Green Manolo

Green Theshold Alert: Conserve Cards

March 4th, 2011
By Christa

Some people get a little knot in their stomachs when they hear the words ‘green giving’ – they don’t have room for another soy candle or another recycled yarn tissue box and they have reusable water bottles for every day of the week. It’s not that they don’t appreciate the thought behind green gifts, but rather that they’d prefer the gifts to be a little more thoughtful, if not a little less green. These are people who may or may not sign up for Amazon’s Aunt Mildred, but their green threshold is pretty low when it comes to overtly green gifts.

Personally, I like green gifts, and even when I don’t like specific green gifts, I like passing them on to other people who will actually want them. Where my green threshold lies, as it applies to green giving, is probably somewhere around Conserve Cards.

It’s not that I’m morally opposed to the idea of reusable greeting cards – in fact, I think it’s a pretty handy idea for those who know their recipients will actually reuse a card. And I’m happy to hear that Conserve Cards are made from recycled paper, eco-friendly inks, and water-based adhesives. I just don’t necessarily think that most people upon receiving a Conserve Card will take the time to keep it somewhere convenient and then remember that it’s there the next time they feel pressed to send a greeting card. Add to that the fear that it will be awkward when the card makes it back to the original sender, and I see Conserve Cards ending up (hopefully) in the recycling bin along with regular cards.

Or am I just being cynical? What do you think of the idea of reusable greeting cards?

5 Quick Reasons to Buy Organic Dairy

March 3rd, 2011
By Christa

It’s so wallet-clenchingly painful to see the dirt cheap conventional milk on the supermarket shelf right next to the higher-priced organic milk. But there are some compelling reasons to reach for the pricier stuff if your budget can take it. Here are five:

1. When you buy organic dairy products, you’re supporting a system of agriculture that is good for animals and good for the land.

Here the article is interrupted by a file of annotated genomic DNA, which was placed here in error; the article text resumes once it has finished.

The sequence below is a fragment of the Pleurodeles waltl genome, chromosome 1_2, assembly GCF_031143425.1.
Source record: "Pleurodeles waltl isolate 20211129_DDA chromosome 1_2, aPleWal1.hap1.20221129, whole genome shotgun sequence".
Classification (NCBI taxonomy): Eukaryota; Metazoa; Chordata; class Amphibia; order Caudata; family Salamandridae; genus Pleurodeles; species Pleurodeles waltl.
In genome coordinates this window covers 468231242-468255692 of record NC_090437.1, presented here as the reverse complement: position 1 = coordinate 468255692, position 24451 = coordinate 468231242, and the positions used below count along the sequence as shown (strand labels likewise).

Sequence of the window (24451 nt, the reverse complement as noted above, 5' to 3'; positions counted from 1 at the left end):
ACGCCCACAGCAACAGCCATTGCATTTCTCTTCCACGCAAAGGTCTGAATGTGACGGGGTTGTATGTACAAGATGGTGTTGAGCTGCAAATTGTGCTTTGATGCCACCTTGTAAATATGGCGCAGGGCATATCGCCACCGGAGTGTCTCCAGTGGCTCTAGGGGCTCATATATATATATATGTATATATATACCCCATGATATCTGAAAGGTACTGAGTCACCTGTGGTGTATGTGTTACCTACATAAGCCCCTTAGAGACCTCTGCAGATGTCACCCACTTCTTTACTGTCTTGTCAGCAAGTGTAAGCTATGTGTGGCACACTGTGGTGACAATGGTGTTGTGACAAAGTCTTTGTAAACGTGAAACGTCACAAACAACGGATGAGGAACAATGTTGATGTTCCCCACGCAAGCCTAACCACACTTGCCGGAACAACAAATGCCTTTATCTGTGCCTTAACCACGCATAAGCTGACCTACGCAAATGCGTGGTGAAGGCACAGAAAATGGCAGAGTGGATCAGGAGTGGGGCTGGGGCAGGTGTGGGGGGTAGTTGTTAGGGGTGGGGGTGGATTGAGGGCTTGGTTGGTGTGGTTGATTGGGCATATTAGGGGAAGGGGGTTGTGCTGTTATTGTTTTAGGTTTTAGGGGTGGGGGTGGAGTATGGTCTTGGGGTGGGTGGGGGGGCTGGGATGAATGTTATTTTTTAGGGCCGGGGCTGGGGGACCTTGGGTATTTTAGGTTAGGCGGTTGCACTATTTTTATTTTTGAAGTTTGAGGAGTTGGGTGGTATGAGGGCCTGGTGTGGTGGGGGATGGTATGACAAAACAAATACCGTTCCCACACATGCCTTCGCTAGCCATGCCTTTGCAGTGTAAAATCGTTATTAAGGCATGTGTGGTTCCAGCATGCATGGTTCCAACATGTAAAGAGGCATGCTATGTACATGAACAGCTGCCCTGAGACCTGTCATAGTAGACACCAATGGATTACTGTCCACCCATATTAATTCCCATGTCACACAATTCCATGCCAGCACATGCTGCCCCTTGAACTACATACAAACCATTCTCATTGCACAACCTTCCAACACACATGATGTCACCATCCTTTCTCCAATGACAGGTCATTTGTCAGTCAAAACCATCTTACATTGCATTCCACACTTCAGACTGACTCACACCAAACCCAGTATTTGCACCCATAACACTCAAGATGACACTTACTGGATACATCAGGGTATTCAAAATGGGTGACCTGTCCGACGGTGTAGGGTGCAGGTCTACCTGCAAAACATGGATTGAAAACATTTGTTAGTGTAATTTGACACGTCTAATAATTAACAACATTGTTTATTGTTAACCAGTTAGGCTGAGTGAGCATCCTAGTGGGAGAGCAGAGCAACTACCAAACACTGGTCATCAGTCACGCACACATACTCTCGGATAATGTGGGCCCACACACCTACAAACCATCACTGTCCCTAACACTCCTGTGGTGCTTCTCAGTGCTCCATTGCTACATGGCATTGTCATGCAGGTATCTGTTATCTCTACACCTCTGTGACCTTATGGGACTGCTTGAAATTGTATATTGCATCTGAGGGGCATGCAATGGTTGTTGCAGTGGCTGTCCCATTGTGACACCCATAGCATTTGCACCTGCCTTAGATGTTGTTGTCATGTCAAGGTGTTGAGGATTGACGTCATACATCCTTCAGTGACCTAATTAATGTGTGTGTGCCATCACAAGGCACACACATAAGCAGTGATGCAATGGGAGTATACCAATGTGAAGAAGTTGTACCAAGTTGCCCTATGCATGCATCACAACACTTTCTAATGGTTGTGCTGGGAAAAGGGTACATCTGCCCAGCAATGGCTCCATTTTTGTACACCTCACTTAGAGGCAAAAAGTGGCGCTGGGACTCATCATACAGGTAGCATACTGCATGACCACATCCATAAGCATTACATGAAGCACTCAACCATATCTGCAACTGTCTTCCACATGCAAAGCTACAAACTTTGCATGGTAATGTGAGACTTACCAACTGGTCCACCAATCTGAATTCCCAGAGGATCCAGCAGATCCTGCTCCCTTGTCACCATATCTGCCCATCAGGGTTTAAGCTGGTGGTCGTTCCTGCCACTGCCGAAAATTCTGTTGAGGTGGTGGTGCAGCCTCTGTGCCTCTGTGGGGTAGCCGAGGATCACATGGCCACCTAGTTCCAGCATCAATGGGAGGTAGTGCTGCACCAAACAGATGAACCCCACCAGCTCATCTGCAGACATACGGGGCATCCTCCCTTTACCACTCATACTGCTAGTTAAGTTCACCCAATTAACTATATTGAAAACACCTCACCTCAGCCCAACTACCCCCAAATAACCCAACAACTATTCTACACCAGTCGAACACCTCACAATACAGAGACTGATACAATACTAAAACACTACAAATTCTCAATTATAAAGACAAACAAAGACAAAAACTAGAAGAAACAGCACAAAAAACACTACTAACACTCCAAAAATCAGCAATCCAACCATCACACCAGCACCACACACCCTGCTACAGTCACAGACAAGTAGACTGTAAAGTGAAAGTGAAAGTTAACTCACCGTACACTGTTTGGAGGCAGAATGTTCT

2. We already have enough hormones in our bodies without putting more in via Bovine Growth Hormone (BGH). And there’s never a good reason to take secondhand antibiotics.

3. Milk from organically raised cows is higher in Conjugated Linoleic Acids (CLAs) content – those are the good fats that have been linked to decreased heart disease and diabetes.

4. The cows producing the raw materials for organic dairy products often have access to pasture, fresh air, exercise, and other perks not enjoyed by factory-farmed cows. (I recommend looking into the farms producing your dairy to make sure it’s actually animal-friendly.)

5. Organic dairy looks better and tastes better according to some.

Do you spring for the good stuff?

As sustainable materials go, bamboo is sweet. It grows fast (it’s one of the fastest growing plants on earth), releases lots of oxygen as it does, doesn’t require a lot of fertilizers or pesticides, uses less water than most woods, and can be re-harvested in just three years.

The downsides of bamboo, besides the always-present dangers associated with monoculture growing, lie in how it’s processed. A bamboo fiber shirt, for example, takes a lot of not-so-nice chemicals to get from plant to fashion.

But what if you’re using bamboo like wood instead of processing the heck out of it? Then like I said, it’s definitely green. While bamboo might not be the best choice for straight up green fashion, it’s a great choice when it comes to fashion accessories. Like bamboo glasses, for example: